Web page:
Most physicians wake up every day intending to do the best possible job and help their patients. They work long hours, sacrifice a normal family life, and don’t always receive a thank-you note.
Digest the following hypothetical.
You and your partner are the only neurosurgeons for a small community of 50,000 people. The draw area is larger, say 250,000. The closest major metro area is 80 miles away. And that city has a medical school, teaching hospitals, and full service trauma treatment.
You and your partner alternate call for both the practice and the ER.
Your partner is on call.
You’ve had a long week, and are ready to kick back. In anticipation of the weekend, you just finished a large glass of Cabernet. Yum.
The ER calls and you pick up the phone. You didn’t have to. But you did.
There was a 3 car pile-up on the highway and the ER is full. You partner has already taken the most serious injury, a patient with a subdural hematoma, to the operating room. He’s not expected out of the operating room for some time.
The patient with the next most serious injury just returned from CT. He has a large epidural hematoma – and his neurological status is deteriorating quickly. The rest of his scan looks fine. And was awake and talking just prior to going to the CT suite.
The ER knows you’re not on call, but they hope you will help. They know that calling for the helicopter to transfer the patient to the adjacent metro area will take time. Even in the best of circumstances, the delay will cost a lot of neurons; and perhaps the patient’s life.
What do you do?
Most doctors I know will say, “I’ll be in shortly. Please help get the OR team in place.” The reason: They know they can save a life and preserve function. The procedure isn’t technically demanding. It will not take long.
OK. Now I want to change one fact.
A new law has just been passed. Here are just some of the details.
Requires Hospitals to Conduct Alcohol and Drug Testing on Physicians. This measure requires hospitals to conduct testing for drugs and alcohol on physicians as follows:
- Following an adverse event, tests on physicians who were responsible for the care and treatment of a patient or prescribed medication to a patient within 24 hours prior to the adverse event. Physicians would be required to make themselves available for drug testing as soon as possible after the adverse event occurs. Failure to submit to drug testing within 12 hours after the physician learns of the adverse event can be cause for suspension of the physician’s license.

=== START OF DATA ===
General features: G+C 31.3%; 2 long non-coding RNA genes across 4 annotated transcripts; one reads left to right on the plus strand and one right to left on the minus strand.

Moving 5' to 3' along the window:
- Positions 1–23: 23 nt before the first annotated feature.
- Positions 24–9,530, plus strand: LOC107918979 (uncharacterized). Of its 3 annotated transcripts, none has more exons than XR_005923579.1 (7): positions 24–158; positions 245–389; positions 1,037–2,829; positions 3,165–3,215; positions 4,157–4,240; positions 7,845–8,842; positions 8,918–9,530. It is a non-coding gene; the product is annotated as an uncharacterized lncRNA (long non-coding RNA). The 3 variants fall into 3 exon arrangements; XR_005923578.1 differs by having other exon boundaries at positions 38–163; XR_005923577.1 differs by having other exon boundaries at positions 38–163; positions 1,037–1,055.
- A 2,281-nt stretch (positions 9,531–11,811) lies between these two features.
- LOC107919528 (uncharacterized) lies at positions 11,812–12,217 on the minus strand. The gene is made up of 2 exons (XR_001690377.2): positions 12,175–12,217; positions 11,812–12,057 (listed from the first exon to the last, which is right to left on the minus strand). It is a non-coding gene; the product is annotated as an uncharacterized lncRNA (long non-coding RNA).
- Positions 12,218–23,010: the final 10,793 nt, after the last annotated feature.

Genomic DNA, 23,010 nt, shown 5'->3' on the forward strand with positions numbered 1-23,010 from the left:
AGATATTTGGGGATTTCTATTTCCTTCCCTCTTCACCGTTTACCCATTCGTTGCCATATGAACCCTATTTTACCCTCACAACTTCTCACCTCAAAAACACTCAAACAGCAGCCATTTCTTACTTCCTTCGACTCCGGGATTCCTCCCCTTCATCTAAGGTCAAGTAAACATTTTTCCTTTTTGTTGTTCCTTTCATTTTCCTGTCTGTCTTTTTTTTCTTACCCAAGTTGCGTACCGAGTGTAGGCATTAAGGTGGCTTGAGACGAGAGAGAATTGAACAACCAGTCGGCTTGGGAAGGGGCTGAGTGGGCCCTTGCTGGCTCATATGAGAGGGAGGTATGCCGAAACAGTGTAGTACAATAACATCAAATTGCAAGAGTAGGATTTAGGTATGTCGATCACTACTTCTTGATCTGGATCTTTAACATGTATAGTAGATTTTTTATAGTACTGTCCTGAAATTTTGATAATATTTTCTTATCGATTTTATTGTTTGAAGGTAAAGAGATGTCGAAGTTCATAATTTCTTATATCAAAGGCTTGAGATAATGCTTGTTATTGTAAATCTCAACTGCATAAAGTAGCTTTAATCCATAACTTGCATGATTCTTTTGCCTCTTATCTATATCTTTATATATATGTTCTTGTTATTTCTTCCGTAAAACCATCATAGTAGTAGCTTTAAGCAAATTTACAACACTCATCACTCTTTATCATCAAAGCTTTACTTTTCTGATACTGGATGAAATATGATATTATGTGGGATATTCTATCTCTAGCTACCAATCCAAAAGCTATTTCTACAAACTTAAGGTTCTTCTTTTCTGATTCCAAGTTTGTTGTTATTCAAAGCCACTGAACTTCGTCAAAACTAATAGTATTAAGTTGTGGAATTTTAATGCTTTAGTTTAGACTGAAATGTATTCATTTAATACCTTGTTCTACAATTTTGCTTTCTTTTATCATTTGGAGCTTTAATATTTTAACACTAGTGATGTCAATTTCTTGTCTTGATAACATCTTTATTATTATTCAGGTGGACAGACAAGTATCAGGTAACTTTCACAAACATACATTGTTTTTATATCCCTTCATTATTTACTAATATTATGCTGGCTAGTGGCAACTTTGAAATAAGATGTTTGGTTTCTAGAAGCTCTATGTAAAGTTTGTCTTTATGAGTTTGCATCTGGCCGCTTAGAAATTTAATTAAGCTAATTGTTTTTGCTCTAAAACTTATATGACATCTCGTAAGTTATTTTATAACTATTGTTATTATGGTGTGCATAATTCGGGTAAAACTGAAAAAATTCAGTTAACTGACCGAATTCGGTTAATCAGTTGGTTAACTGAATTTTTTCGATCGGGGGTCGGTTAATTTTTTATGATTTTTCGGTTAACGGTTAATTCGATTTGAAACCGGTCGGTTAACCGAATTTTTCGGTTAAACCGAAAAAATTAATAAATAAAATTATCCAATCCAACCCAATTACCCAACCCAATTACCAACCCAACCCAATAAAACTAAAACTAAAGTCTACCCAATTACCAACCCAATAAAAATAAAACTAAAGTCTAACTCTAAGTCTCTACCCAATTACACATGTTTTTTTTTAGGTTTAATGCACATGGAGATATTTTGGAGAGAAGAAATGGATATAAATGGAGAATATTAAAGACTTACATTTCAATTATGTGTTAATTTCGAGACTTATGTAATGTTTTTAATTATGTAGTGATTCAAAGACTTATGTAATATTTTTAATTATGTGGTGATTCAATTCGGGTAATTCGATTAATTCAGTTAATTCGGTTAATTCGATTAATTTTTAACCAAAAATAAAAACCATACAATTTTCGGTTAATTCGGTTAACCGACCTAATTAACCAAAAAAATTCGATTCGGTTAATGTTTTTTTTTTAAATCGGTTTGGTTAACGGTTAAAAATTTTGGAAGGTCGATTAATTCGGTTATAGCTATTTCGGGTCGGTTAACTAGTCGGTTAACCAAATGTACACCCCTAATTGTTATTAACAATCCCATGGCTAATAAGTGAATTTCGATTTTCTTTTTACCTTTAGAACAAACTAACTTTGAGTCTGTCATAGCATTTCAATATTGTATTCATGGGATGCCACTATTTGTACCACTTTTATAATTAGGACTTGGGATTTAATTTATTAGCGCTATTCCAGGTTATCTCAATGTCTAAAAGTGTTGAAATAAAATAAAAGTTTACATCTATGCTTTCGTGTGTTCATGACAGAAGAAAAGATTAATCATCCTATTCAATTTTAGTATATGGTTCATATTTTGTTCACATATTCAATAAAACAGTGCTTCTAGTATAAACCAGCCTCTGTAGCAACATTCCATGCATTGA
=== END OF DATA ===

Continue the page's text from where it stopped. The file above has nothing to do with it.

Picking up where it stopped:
The hospital would be required to bill the physician for the cost of the test. The hospital would also be required to report any positive test results, or the willful failure or refusal of a physician to submit to the test, to the Board which must do the following:
- Refer the matter to the Attorney General’s Health Quality Enforcement Section for investigation and enforcement.
- Temporarily suspend the physician’s license pending the Board’s investigation and hearing on the matter.
- Notify the physician and each of the health facilities at which the physician practices that the physician’s license has been temporarily suspended.
Back to our hypothetical. You just finished a glass of wine. The ER calls. You’re not on call. Your partner is tied up in the OR. You can save a life quickly rather than allowing the patient to be transferred to distant city for treatment, risking injury via delay.
If that law were in place, I know what most physicians would do. They say they’d like to help. But, they just had a glass of wine. Can’t put their license at risk. Sorry.
While the vignette was hypothetical, the law most certainly is not. If the Troy and Alana Pack Safety Act passes in California by referendum this November, this will be the new landscape. “Sorry, I’d like to help. And I’m sure I could save the life. But, I can’t come in. Just had a glass of wine.”